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View Diary: I am a fundamentalist (278 comments)

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  •  I hear you, but -- (4+ / 0-)

    There is something precise and useful about The Fundamentalism Project and its examination of parallels between certain cultural/theological groups around the world.

    I mean, I could write a diary titled "I am a conservative" and attempt to reclaim the word via my dedication to environmental conservation...

    But to what end?  Language wants to be convenient for groups of people, and so "fundamentalist" has become contemporary shorthand for a certain group of theological and authoritarian characteristics.  

    •  that they want it so does not make it so (5+ / 0-)

      nor should we surrender the ground.

      That is what happened with the word 'liberal' a few decades back - too many people walked away from it

      who gives the like of Frank Luntz and those of his ilk the right to define what words mean?

      do we still have a Republic and a Constitution if our elected officials will not stand up for them on our behalf?

      by teacherken on Wed May 05, 2010 at 03:16:56 AM PDT

      [ Parent ]

      •  the people who listen to him/them. nt (2+ / 0-)
        Recommended by:
        TrueBlueMajority, Susan G in MN

        We need another Huey P. Long and federal funding for abortion. -9.00, -4.05

        by KVoimakas on Wed May 05, 2010 at 03:18:45 AM PDT

        [ Parent ]

        •  People listen to (2+ / 0-)
          Recommended by:
          bustacap, KVoimakas

          all kins of crap, it doesn't mean that it is so. This is why it was written. Unalienable rights means that these are the law. It's the foundation of our system the bulwark which draws the line against abusive power and tyranny. We are a nation of Laws not men...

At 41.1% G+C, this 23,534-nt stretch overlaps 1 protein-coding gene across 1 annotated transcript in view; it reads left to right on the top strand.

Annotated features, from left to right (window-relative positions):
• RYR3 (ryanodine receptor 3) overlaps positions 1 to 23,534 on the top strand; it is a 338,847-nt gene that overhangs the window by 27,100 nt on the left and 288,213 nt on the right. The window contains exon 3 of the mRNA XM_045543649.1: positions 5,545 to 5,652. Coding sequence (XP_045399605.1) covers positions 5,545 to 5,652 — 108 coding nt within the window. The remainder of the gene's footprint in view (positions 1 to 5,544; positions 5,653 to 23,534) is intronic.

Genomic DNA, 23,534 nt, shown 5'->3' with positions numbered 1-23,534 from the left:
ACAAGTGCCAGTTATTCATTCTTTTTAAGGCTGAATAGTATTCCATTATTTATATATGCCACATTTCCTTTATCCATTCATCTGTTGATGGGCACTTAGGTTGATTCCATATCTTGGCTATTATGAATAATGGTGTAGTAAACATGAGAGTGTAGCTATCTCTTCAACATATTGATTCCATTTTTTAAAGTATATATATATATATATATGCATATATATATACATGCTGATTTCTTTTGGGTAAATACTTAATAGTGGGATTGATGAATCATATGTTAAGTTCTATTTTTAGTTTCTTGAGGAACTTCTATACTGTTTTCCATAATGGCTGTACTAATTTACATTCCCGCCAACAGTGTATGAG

•  who is "they"? I'm going with the dictionary (2+ / 0-)
        Recommended by:
        Susan G in MN, Lonely Texan

        here, not Frank Luntz and whoever the "ilk" you refer to.

        [fuhn-duh-men-tl-iz-uhm] Show IPA
        (sometimes initial capital letter) a movement in American Protestantism that arose in the early part of the 20th century in reaction to modernism and that stresses the infallibility of the Bible not only in matters of faith and morals but also as a literal historical record, holding as essential to Christian faith belief in such doctrines as the creation of the world, the virgin birth, physical resurrection, atonement by the sacrificial death of Christ, and the Second Coming.
        the beliefs held by those in this movement.
        strict adherence to any set of basic ideas or principles: the fundamentalism of the extreme conservatives.

        So yes, definition #3 is more broad, but definition #1 is so widely understood that definition #3 is usually used in a context where theology is involved, if not predominant.  

        I guess I'm a bit puzzled by this diary, Ken.... it seems to me as though you believe you are "reclaiming" a term that was never taken away from you in the first place.  As if there is a "they" who took a good word away from us, as happened (I agree) with "liberal."

        The term "fundamentalism" has always had a predominantly theological definition.  Specifically,  it represents a squaring off against modern/contemporary interpretation or revision of scripture and theology.

      •  The Constitution? (1+ / 0-)
        Recommended by:

        who gives the like of Frank Luntz and those of his ilk the right to define what words mean?

        You made me chuckle. (As fundamentalists, are we allowed to do that?)

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